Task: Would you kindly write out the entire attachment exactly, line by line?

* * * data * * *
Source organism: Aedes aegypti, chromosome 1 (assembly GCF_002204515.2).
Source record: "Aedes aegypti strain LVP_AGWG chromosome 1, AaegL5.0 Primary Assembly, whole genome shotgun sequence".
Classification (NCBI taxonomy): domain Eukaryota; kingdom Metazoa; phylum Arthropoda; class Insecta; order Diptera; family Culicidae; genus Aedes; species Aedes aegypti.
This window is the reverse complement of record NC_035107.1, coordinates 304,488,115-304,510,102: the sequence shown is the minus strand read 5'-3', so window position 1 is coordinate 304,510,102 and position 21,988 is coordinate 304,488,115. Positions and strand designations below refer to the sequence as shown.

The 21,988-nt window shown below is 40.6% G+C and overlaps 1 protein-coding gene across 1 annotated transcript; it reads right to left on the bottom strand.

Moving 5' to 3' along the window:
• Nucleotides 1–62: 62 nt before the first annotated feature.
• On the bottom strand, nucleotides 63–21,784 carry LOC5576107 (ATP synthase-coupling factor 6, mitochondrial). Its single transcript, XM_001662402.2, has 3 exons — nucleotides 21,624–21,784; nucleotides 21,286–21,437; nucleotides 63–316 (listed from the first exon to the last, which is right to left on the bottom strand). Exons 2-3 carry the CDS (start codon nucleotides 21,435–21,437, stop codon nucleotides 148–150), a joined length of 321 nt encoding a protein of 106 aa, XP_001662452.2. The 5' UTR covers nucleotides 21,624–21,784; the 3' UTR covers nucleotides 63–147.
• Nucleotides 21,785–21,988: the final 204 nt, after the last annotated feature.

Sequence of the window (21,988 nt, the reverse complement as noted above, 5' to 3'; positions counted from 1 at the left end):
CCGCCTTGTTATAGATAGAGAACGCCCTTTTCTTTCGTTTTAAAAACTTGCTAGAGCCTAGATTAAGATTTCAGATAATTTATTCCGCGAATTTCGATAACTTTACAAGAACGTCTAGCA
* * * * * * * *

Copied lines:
Source organism: Aedes aegypti, chromosome 1 (assembly GCF_002204515.2).
Source record: "Aedes aegypti strain LVP_AGWG chromosome 1, AaegL5.0 Primary Assembly, whole genome shotgun sequence".
Classification (NCBI taxonomy): domain Eukaryota; kingdom Metazoa; phylum Arthropoda; class Insecta; order Diptera; family Culicidae; genus Aedes; species Aedes aegypti.
This window is the reverse complement of record NC_035107.1, coordinates 304,488,115-304,510,102: the sequence shown is the minus strand read 5'-3', so window position 1 is coordinate 304,510,102 and position 21,988 is coordinate 304,488,115. Positions and strand designations below refer to the sequence as shown.

The 21,988-nt window shown below is 40.6% G+C and overlaps 1 protein-coding gene across 1 annotated transcript; it reads right to left on the bottom strand.

Moving 5' to 3' along the window:
• Nucleotides 1–62: 62 nt before the first annotated feature.
• On the bottom strand, nucleotides 63–21,784 carry LOC5576107 (ATP synthase-coupling factor 6, mitochondrial). Its single transcript, XM_001662402.2, has 3 exons — nucleotides 21,624–21,784; nucleotides 21,286–21,437; nucleotides 63–316 (listed from the first exon to the last, which is right to left on the bottom strand). Exons 2-3 carry the CDS (start codon nucleotides 21,435–21,437, stop codon nucleotides 148–150), a joined length of 321 nt encoding a protein of 106 aa, XP_001662452.2. The 5' UTR covers nucleotides 21,624–21,784; the 3' UTR covers nucleotides 63–147.
• Nucleotides 21,785–21,988: the final 204 nt, after the last annotated feature.

Sequence of the window (21,988 nt, the reverse complement as noted above, 5' to 3'; positions counted from 1 at the left end):
CCGCCTTGTTATAGATAGAGAACGCCCTTTTCTTTCGTTTTAAAAACTTGCTAGAGCCTAGATTAAGATTTCAGATAATTTATTCCGCGAATTTCGATAACTTTACAAGAACGTCTAGCA